How to explain this last great incongruity?  The explanation is simple.  Kurt Franz was not publicly asked about Ivan the Terrible because there never had been any Ivan the Terrible.  Ivan the Terrible was a fictitious character created by the OSI to justify its persecution of John Demjanjuk.  Kurt Franz was not charged with ordering the crimes of Ivan the Terrible because there never had been any Ivan the Terrible, and because Kurt Franz being a German national on German soil would have been tried for Ivan the Terrible crimes in Germany and not in Israel, and only an Israeli court, certainly not a German one, would believe the fantastic stories of Ivan the Terrible of Treblinka.  Furthermore, Kurt Franz was not falsely accused because Germany was strong and it was not in Jewish interests to alienate a great power with false accusations against one of its nationals, even if that national happened to be serving time in jail.  John Demjanjuk was accused of being Ivan the Terrible because diaspora Ukrainians were weak, and because Ukraine was weak, and because it was in Jewish interests to discredit and to alienate Ukrainians and Ukraine.  The Jewish motivation was primarily twofold: (1) to magnify and incite Ukrainian anti-Semitism so as to promote the brain drain from Ukraine to Israel; and (2) to discredit one of the foremost victims of Jewish violence before that victim became strong enough to point an accusing finger.

The case of John Demjanjuk continues to cry out for justice.  If any reader of the Ukrainian Archive has documentation concerning the missing statements made by Richard Glazar or Kurt Franz on the subject of the Demjanjuk case, or has any memory of these statements, then he or she is urged to offer this material to the Ukrainian Archive for publication.









Civil Number C77-923

Honorable Frank J. Battisti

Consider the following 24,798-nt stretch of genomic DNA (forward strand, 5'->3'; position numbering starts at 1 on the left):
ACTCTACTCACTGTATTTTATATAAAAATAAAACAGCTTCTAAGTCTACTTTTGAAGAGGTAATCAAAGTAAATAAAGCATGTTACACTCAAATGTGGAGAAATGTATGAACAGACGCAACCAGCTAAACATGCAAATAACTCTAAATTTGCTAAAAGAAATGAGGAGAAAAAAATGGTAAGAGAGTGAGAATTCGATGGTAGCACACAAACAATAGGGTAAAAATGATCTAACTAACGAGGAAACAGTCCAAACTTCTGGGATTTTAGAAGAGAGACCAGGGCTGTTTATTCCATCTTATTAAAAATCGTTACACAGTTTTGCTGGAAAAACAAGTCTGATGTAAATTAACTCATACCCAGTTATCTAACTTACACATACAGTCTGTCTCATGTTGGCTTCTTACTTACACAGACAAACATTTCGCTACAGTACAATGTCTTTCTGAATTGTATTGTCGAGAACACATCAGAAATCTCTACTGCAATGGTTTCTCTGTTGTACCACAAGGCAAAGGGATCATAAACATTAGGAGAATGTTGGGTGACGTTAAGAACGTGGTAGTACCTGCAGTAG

On November 18, 1977 and on April 3, 1978, John Demjanjuk, ("Demjanjuk"), the defendant, served interrogatories on the United States of America, ("the Government"), the plaintiff.  The Government served answers to those two sets of interrogatories on January 24, 1978 and May 8, 1978, respectively.  The Government now supplements those answers where required to Rule 26(e), Federal Rules of Civil Procedure.

     The numbers of the answers given below correspond to the numbers of the particular interrogatories from the first and second set which require supplementation.

First Set:   November 18, 1977


     1.  State the name and last known address of every person known to the United States Attorney for the Northern District of Ohio, Eastern Division, or his agents, employees, or representatives who claim to have any knowledge of the alleged actions of the defendant alleged in Counts I through VI of plaintiff's complaint.

Pinchas Epstein
Shikun Achdut 62
Petach Tikva
Kurt Franz
Penal Institution
West Germany
Richard Glazar
Burgfeldermattweg 18
4123 Allschwil
Shalom Kohn
Haroestr 73
Ramat Gan
Martin Kolar
Salame Street 18
Israeli Police Headquarters
Yaffo, Israel
Gerald Kravchuk

Cleveland, Ohio
Sonia Lewkowicz
Hacherman 13
Ramat Hanasi
Bat Yam, Israel
Georg Rajgrodzki
Keltenweg 89
West Germany
Jakob Szmulowicz
Guatemala 6
Jerusalem, Israel


     2.  With respect to each person identified in the answer to the previous interrogatory, state:
a. Whether a statement was obtained from each or any of the persons by the United States Attorney for the Northern District of Ohio, Eastern Division, his agents, employees, representatives, or any other government official or representative thereof.
2a. Statements were obtained from the following individuals by the Israeli police:
Pinchas Epstein
Shalom Kohn
Sonia Lewkowicz
Georg Rajgrodzki
  A statement was obtained from Gerald Kravchuk by the U.S. Department of Justice.
2b. If any such statement was obtained, the date which it was obtained.
  Gustaw Boraks, 3/15/61
Pinchas Epstein, 6/7/60, 6/13/61, 3/29/78
Abraham Goldfarb, 6/14/60
Shalom Kohn, 6/7/76
Gerald Krauchuk, 3/7/79
Sonia Lewkowicz, 6/23/60, 3/15/78
Georg Rajgrodzki, 5/24/78
Eliahu Rosenberg, 2/11/61
Jakob Szmulowicz, 3/9/78

WASHINGTON            )
                      )    SS

    Martin Mendelsohn, Deputy Director for Litigation, Office of Special Investigations, U.S. Department of Justice being first duly sworn, deposes and says that the Answers to the foregoing interrogatories are true to the best of his knowledge and belief.
Martin Mendelsohn

    Sworn to before me and subscribed in my presence at Washington, D.C. this     day of November, 1979.